fix accuracy - The accuracy of the fix concerned expressed as EPE in metres, normally to a 2-sigma (95.45%) probability. See EPE in the Glossary.
fr serial number - a three-character alphanumeric which is unique within all FRs of all types from that manufacturer, and is allocated by the manufacturer to identify an individual FR. It is used in the first (A) record (see this appendix, para 3.1) and in the IGC file name (para 2.5).
glider id - The unique registration alphanumeric of the individual aircraft.
glider type - The manufacturer and precise model number of the aircraft.
gnss altitude - A five numeric character group indicating the GNSS altitude in metres above the ellipsoid.
gnss connect - Where a separate GNSS unit is used, indicates GNSS connection to the FR module
gnss disconnect - Where a separate GNSS unit is used, indicates GNSS disconnection from the FR module.
ground speed - The speed over the ground in kph.
heading - The direction in which the aircraft is pointed (the longitudinal axis) in degrees true or magnetic.
latitude - A seven character alphanumeric group expressed as two figures for the degrees, two figures for the minutes and three figures representing tenths, hundredths and thousandths of minutes followed by the N or S character. Where this is inserted into a FR such as part of a flight declaration, the N/S character must be capable of being entered in either upper or lower case. For IGC purposes lat/long must be referenced to the WGS84 Geodetic Datum.
longitude - An eight character alphanumeric group expressed as three figures for the degrees, two figures for the minutes and three figures representing tenths, hundredths and thousandths of minutes followed by the E or W character. Where this is inserted into a FR such as part of a flight declaration, the N/S character must be capable of being entered in either upper or lower case. For IGC purposes lat/long must be referenced to the WGS84 Geodetic Datum.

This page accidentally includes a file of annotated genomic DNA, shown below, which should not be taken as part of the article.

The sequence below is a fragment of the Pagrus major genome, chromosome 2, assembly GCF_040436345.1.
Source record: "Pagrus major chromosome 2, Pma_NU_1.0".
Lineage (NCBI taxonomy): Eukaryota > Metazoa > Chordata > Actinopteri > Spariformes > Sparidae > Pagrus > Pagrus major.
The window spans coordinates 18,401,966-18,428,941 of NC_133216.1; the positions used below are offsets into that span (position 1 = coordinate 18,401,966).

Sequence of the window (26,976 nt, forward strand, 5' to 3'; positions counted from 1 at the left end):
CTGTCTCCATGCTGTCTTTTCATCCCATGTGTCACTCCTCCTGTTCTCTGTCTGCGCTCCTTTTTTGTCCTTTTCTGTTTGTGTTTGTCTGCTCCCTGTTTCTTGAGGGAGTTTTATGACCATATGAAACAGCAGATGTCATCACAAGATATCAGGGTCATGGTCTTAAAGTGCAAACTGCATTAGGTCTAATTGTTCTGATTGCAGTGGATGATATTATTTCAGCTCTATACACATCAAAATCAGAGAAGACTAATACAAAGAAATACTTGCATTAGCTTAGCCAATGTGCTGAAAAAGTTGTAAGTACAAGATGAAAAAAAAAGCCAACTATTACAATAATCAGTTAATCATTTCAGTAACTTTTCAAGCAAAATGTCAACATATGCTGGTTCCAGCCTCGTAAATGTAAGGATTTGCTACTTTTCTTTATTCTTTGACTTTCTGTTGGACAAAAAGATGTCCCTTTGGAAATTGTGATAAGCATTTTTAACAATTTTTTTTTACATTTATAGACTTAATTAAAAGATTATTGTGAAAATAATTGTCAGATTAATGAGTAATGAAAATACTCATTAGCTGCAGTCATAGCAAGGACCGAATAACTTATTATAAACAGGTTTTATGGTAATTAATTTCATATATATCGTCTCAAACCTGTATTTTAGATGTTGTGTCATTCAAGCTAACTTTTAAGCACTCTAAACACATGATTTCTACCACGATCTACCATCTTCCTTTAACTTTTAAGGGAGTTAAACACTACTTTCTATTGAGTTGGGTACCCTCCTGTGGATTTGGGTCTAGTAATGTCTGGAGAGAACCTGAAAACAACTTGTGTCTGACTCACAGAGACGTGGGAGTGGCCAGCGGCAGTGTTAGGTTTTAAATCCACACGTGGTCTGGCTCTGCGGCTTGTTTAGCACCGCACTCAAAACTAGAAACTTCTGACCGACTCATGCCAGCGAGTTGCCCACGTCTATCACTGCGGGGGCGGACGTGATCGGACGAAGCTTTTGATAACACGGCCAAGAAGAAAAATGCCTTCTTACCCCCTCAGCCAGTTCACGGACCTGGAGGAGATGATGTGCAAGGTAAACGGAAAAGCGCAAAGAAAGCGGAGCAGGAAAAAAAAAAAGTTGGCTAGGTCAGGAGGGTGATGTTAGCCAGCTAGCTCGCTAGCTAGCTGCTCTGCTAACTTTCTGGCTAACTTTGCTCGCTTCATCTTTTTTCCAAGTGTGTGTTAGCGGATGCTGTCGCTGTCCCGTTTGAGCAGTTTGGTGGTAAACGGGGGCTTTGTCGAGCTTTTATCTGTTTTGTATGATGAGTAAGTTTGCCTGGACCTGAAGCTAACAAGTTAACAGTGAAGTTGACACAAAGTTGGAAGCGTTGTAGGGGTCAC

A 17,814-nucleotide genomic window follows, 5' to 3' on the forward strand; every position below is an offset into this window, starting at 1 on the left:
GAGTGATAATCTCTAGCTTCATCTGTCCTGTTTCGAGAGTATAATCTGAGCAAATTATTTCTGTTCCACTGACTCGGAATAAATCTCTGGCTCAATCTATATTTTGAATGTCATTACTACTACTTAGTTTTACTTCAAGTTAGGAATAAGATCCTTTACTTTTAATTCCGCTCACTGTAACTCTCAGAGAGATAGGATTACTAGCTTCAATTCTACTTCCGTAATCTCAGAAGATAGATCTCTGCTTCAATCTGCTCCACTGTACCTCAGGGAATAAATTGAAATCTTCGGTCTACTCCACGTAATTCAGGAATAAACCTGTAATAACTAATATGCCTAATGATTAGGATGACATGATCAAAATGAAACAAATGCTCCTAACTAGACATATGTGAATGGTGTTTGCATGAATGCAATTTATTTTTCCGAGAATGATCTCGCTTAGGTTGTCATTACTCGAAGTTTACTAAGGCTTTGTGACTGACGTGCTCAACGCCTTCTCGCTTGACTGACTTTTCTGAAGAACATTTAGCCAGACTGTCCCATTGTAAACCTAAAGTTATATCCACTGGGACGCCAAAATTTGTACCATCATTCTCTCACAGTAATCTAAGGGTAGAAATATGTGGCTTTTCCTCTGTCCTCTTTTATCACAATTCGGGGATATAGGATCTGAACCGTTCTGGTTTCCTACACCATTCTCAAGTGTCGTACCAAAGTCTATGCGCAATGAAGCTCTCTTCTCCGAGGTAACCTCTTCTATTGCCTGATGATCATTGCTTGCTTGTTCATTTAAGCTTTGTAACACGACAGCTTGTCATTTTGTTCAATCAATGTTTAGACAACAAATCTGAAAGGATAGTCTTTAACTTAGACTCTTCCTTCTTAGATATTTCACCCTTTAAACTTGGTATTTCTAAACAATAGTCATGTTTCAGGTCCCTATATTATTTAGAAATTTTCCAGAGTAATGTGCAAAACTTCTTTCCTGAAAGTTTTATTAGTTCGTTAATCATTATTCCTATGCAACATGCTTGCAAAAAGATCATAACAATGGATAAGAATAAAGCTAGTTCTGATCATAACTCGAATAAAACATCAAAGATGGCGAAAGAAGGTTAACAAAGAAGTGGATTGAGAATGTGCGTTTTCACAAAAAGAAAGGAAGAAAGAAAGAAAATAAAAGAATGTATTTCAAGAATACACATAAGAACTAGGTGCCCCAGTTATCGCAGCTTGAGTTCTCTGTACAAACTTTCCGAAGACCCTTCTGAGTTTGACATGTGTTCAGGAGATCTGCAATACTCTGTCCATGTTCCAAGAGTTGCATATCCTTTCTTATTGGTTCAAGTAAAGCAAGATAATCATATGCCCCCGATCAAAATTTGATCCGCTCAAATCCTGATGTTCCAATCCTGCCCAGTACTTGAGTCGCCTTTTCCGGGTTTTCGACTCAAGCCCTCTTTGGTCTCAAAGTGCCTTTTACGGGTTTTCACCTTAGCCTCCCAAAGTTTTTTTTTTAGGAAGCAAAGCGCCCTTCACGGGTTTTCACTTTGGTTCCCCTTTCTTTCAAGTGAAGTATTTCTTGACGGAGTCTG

on task - The pilot is attempting a Task.
oo id - A series of alphanumerics that is entered by an OO into the FR before flight. It consists of a minimum of four characters and is confidential to the OO.
photo - A photograph has been taken, such as of a turn point.
Pilot Event (PEV code) – Where the pilot has marked a particular time. This may represent a number of different occurrences or events such as crossing a start line (or marking the intention to cross shortly) or arriving at a point. A sequence of fast fixes follows (para 2.6.7.3).(AL8)
pressure altitude - A five numeric group indicating the pressure altitude in metres above the 1013.25 HPa sea level datum and the ICAO ISA above.
raim - Receiver Autonomous Integrity Monitoring (when used) - This is used to indicate the quality of GNSS navigation data, see the Glossary section.
record extension - This allows extra information to be added to the fix (B) and extension (K) data records.
Security data (Digital Signature) - This is used to verify that the flight data has not be altered during or since the flight.
start - The start of an official soaring performance. For definitions, see the Sporting Code (SC3).
supplemental data fix - The use of external non-satellite data to assist the GNSS unit determine the position, such as a ground.-based beacon
task - The main points of an intended flight. Normally an intended start, turn points and finish.
total energy altitude - The combination of the gliders potential and kinetic energy expressed in metres of effective altitude.
track - The true track (flight path) over the ground that the aircraft has achieved.
turn point validation - Proof of presence in the relevant Observation Zone for the point concerned.

6. VALID CHARACTERS

These consist of all printable ASCII characters from Hex 20 to Hex 7E, except those tabulated below as reserved. A text string is a sequence of valid characters. The following table shows the character first and then the hexadecimal code, and the second table presents the same information in hex order:

NUMBERS LETTERS SYMBOLS
Res = reserved
RESERVED
CHARACTERS
Upper Case Lower Case

0 = Hex 30
1 = 31
2 = 32
3 = 33
4 = 34
5 = 35
6 = 36
7 = 37
8 = 38
9 = 39

A = Hex 41
B = 42
C = 43
D = 44
E = 45
F = 46
G = 47
H = 48
I = 49
J = 4A
K = 4B
L = 4C
M = 4D

N = 4E
O = 4F
P = 50
Q = 51
R = 52
S = 53
T = 54
U = 55
V = 56
W = 57
X = 58
Y = 59
Z = 5A

a = Hex 61
b = 62
c = 63
d = 64
e = 65
f = 66
g = 67
h = 68
i = 69
j = 6A
k = 6B
l = 6C
m = 6D

n = 6E
o = 6F
p = 70
q = 71
r = 72
s = 73
t = 74
u = 75
v = 76
w = 77
x = 78
y = 79
z = 7A

Space = Hex 20
Res = 21
" = 22
# = 23
Res = 24
% = 25
& = 26
' = 27
( = 28
) = 29
@ = 40
` = 60
Res = 2A
+ = 2B
Res = 2C
- = 2D
. = 2E

, = 2C
/ = 2F
: = 3A
; = 3B
< = 3C
= = 3D
> = 3E
? = 3F
[ = 5B
Res = 5C
] = 5D
Res = 5E
_ = 5F
{ = 7B
| = 7C
} = 7D
Res = 7E

CR = 0D
LF = 0A
$ = 24
* = 2A
! = 21
\ = 5C
^ = 5E
~ = 7E